Studio: Generic Pictures
Director: Giancarlo Ruiz
Writer: Giancarlo Ruiz
Producer: Giancarlo Ruiz
Stars: Paco Mufote, Isabelle Orizaga, Sergio Valdez, Joseph J. Stephen
A delusional man obsessed with his married neighbors takes drastic action to live out his deranged fantasies.
Had I not heard ahead of time that “The Neighbor” was entirely improvised from a vague idea, I would have assumed cast and crew weren’t working with any sort of outline at all. The experimental Spanish-language drama/thriller seems to have simply turned on a camera and cut its final footage together the same way Jackson Pollock created a painting: dumping everything on the floor and then questionably calling the serendipitous splatter “art.”
Shot in 2011, yet premiering in 2017, “The Neighbor” is a chaotically conceived mess of a movie. Only four other people attended my screening. Two of them walked out of the theater mid-movie, never to return. One of those two left within the first few minutes, rightly realizing early on that there was no evidence to suggest anything would improve.
The “story,” which is really more of a loose setup, centers on Raul, a disturbed man who lives alone in an unfurnished apartment above troubled married couple Alejandro and Alejandra. Raul’s obsession with his downstairs neighbors involves violent fantasies, stealing panties from the clothesline outside, and bugging their home to eavesdrop on every conversation. Raul goes so far that he kidnaps Alejandra and holds her hostage upstairs to turn his twisted fantasies into a warped reality.
It’s amazing that even this much sense can be made out of the narrative. Most scenes put no more thought into what purpose they serve than one puts into how long to microwave a slice of leftover pizza.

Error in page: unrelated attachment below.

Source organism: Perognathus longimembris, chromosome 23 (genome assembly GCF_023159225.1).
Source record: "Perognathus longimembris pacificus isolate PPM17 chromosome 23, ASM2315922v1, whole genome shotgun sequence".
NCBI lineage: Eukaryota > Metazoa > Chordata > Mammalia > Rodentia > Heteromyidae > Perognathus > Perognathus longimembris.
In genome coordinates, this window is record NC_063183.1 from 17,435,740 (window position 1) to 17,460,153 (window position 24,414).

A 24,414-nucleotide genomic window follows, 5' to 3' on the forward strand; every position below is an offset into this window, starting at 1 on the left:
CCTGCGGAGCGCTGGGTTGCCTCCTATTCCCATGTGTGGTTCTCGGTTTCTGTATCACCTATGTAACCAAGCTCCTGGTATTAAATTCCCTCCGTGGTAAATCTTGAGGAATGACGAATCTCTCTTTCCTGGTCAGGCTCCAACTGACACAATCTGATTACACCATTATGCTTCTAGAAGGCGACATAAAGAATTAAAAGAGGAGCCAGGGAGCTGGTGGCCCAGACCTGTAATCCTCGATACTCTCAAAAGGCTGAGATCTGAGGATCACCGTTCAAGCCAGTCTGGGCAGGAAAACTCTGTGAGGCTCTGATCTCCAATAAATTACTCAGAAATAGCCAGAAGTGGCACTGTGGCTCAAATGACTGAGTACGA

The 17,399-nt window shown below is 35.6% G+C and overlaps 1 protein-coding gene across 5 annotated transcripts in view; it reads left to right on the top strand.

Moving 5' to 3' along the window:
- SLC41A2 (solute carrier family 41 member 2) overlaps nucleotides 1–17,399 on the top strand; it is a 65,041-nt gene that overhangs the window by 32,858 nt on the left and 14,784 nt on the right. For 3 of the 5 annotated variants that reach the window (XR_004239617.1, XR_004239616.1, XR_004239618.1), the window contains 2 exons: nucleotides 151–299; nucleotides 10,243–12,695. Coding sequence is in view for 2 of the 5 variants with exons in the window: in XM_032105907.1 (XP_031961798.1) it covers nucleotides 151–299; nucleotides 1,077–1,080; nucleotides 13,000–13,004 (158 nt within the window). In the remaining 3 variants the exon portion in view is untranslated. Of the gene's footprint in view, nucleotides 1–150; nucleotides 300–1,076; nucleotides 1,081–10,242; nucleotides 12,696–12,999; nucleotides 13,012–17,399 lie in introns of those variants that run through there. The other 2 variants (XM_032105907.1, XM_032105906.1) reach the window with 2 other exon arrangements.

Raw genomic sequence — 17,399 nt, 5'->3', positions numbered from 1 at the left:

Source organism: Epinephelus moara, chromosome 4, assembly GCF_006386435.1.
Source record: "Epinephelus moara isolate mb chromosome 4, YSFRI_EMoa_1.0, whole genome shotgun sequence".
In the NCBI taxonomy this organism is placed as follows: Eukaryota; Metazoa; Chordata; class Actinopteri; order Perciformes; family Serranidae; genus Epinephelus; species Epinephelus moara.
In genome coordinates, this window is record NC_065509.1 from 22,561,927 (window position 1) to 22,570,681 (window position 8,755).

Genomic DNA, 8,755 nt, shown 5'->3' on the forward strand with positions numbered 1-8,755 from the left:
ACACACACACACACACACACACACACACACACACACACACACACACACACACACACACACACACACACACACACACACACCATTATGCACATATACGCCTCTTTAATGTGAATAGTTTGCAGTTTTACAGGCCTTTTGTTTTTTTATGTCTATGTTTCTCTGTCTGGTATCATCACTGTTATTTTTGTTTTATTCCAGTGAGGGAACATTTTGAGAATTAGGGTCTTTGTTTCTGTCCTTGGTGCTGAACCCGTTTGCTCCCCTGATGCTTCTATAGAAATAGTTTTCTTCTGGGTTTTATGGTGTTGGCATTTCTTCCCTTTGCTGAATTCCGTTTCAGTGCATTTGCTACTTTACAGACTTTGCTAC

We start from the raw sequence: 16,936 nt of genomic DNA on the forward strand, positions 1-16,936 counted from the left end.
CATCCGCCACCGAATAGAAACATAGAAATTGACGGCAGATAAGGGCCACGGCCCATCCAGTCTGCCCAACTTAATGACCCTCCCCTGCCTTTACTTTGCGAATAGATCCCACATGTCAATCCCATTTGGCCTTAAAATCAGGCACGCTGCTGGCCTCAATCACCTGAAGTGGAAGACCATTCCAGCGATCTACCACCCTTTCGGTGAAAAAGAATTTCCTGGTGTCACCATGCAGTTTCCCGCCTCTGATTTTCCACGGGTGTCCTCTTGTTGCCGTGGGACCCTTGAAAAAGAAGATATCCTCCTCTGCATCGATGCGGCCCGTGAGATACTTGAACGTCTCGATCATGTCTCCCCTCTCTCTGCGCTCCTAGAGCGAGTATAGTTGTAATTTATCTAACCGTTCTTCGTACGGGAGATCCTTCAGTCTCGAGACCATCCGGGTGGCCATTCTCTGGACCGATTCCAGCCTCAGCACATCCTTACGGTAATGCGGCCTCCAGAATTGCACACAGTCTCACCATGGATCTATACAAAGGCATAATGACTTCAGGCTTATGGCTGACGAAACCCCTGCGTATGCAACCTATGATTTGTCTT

Raul runs a few laps around his room in his underwear. Raul lies down on the building’s roof while holding an assault rifle. A Bible salesman solicits Raul on the street. At one point, a dog strayed into frame and I found his wagging tail immediately more eye-catching than any “action” taking place in the foreground. When the most interesting thing onscreen is a restless animal not even meant to be there, there is a crippling audience captivation problem.
Director Giancarlo Ruiz repeatedly reuses footage by having Raul rewind, then replay snippets of the couple’s recorded conversations over and over, again and again. High-pitched audio scrambles and constant flickers from reversing imagery grate past the point of minor annoyance to become outright obnoxious. How many insert shots of a finger pressing cassette player buttons does one film need? How many does an audience want to watch?
Stuck in a student film style, other terrible techniques include intentionally out of synch audio. Sometimes this is because audio is played at different speeds than the video. Sometimes this is due to simple carelessness posing as creativity. “The Neighbor” pretends to be a character study, yet includes one scene where a conversation plays entirely in still frames, as if actors are in any way able to explore personalities when their performances play out in static imagery.
Being unconventional does not automatically equal being bold. Risks taken by “The Neighbor” to do things out of aimless uncertainty result in poor editing, poorer camerawork (some of which looks to have been shot on a first generation smartphone), and a confused end product with no quantifiable value as entertainment or as art.
Where someone mistook soft focus cinematography, nonsensical scene inclusions, nonlinear arrangement, and a nonexistent story as avant-garde artistry, an audience sees noncommercial claptrap. What should be a mercifully short 75-minute runtime becomes an interminable eternity of futile wishing for the film to finally stop its uncontrolled pointlessness.
I guess I’ll give “The Neighbor” one star out of five on the grounds that it technically qualifies as a movie. More or less. Mostly less.
If nothing else, the film fooled at least one programmer into including it in a festival. That’s an accomplishment of some sort. Though five gets you five thousand that even if a distributor sees it the same way that programmer did, casual viewers expecting some semblance of satisfaction certainly won’t.
NOTE: The film’s Spanish title is “El Vecino.”
Review Score: 20